In the second plate of her War series, Kollwitz depicts young boys driven by patriotism and a sense of duty volunteering for battle. With a graphic woodcut style, she prioritizes figural movement over detail, emphasizing the collective solidarity of the soldiers. The boys form a curve that rises from the bottom right to the top left, propelled by their convictions. They sing with their mouths open and arms clasped around each other, while one boy beats a drum to lead them forward. However, Kollwitz foreshadows the tragedy to come by hollowing out their faces with thick strokes, presciently evoking the skeletons they will become. The drummer, whose call to join the war beats louder than all, has already transformed into the specter of death, and the open mouths of two boys in song become a scream of terror in a third.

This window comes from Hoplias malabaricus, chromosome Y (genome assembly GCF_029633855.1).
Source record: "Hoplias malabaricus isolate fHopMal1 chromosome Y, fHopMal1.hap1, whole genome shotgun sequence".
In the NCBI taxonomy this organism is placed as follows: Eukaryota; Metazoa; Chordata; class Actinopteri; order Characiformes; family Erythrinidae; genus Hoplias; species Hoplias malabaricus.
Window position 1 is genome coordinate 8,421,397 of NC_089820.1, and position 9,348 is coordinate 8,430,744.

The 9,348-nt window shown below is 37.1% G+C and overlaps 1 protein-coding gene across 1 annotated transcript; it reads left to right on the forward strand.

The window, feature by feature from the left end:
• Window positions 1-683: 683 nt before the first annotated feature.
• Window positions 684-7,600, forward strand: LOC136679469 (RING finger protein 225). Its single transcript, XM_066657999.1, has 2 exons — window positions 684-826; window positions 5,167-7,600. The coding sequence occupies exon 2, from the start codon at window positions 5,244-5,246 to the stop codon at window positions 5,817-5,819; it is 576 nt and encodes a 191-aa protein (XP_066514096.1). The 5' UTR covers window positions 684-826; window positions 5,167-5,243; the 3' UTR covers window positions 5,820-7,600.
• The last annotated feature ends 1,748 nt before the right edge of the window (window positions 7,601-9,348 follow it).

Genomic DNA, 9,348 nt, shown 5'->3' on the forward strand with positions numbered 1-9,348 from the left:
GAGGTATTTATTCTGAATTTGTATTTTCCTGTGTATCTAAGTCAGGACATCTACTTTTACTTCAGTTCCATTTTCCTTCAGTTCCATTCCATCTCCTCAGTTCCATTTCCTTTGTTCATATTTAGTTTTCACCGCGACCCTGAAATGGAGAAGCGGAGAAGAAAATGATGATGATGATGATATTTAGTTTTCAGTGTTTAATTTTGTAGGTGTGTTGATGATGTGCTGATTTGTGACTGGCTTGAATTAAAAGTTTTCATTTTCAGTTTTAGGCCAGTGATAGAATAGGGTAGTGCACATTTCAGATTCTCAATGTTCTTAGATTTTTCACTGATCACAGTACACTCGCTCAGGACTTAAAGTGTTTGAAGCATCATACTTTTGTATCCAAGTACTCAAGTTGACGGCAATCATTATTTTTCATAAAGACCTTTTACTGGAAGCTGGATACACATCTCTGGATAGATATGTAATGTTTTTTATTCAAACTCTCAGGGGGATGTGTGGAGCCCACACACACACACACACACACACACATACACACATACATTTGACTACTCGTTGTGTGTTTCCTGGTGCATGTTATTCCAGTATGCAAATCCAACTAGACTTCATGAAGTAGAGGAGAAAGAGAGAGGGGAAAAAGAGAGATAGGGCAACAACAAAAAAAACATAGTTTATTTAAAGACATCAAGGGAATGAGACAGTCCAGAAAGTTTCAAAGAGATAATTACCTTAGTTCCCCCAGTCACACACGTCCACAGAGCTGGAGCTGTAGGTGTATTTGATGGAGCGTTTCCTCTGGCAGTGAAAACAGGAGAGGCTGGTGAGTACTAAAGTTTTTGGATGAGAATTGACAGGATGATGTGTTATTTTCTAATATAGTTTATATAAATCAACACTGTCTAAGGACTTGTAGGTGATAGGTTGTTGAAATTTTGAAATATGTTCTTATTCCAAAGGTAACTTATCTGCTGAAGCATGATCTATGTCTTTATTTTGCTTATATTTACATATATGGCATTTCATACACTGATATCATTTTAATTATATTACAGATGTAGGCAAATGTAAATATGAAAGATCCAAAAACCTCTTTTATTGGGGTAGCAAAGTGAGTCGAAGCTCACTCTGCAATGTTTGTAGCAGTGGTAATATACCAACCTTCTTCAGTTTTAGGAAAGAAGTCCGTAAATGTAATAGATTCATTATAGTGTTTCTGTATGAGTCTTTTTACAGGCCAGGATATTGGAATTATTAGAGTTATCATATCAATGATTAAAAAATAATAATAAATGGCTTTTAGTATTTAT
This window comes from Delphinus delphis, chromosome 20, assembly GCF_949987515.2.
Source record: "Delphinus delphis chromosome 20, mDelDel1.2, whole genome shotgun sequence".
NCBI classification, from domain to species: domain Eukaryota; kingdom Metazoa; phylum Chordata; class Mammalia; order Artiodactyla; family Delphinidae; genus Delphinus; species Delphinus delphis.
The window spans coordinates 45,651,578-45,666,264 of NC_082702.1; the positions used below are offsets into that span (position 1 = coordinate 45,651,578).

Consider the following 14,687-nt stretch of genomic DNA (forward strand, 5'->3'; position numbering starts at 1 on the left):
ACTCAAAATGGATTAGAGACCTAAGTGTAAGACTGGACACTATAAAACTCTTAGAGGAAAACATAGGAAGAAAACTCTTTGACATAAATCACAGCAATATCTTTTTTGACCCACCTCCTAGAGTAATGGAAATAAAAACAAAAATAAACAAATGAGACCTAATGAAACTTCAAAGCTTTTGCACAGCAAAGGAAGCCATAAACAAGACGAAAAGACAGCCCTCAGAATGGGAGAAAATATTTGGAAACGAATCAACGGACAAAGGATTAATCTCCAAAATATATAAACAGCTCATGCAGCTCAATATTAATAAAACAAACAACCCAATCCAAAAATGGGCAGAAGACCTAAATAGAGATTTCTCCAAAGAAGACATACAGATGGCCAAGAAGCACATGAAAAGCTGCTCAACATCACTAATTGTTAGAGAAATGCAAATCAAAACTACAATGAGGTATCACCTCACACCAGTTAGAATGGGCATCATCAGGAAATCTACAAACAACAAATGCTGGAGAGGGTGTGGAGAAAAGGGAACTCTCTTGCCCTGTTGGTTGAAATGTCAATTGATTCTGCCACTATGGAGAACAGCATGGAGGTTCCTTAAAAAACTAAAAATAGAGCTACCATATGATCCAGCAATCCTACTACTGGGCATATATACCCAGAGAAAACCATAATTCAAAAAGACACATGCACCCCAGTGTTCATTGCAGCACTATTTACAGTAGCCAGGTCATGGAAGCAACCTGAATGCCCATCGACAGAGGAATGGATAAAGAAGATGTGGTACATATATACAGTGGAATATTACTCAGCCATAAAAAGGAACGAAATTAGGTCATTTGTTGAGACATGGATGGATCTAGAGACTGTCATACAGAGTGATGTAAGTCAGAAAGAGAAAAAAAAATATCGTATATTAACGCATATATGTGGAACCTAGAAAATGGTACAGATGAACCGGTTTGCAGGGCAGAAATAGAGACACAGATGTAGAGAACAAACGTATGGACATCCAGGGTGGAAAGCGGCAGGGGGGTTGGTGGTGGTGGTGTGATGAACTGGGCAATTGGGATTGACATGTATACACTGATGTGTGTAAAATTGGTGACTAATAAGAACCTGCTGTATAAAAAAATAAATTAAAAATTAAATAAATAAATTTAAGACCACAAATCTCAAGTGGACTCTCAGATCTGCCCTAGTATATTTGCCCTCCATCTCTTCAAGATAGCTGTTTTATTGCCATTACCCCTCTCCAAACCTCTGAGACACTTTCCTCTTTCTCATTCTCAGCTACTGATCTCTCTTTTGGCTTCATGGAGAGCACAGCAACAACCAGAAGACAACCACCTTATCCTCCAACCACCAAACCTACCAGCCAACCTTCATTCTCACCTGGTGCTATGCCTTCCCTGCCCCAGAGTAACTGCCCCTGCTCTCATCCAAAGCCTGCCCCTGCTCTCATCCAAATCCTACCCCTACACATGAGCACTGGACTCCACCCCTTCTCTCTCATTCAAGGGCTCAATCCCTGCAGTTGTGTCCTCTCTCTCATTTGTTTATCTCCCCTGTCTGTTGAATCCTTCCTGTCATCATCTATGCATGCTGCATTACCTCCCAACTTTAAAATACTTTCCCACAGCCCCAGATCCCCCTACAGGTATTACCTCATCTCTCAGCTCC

Kollwitz identifies each of the soldiers by name as her son Peter's friends, who were killed during the First World War in the second state of the print. By choosing to place the central figure, with an optimistic glow on his face, at the image's center, the artist highlights the tragedy of the young men's innocence, who gave up their lives for what they believed was a greater cause. Kollwitz chose to emphasize the personal, emotional, and psychological consequences of conflict on those who participated and those left behind in War. By doing so, Kollwitz sought to give universal importance to Peter's death and promote public causes through her personal loss, which came to be intimately intertwined. Similarly to her contemporaries, Otto Dix and Francisco Goya, Kollwitz critiqued war from her own experience.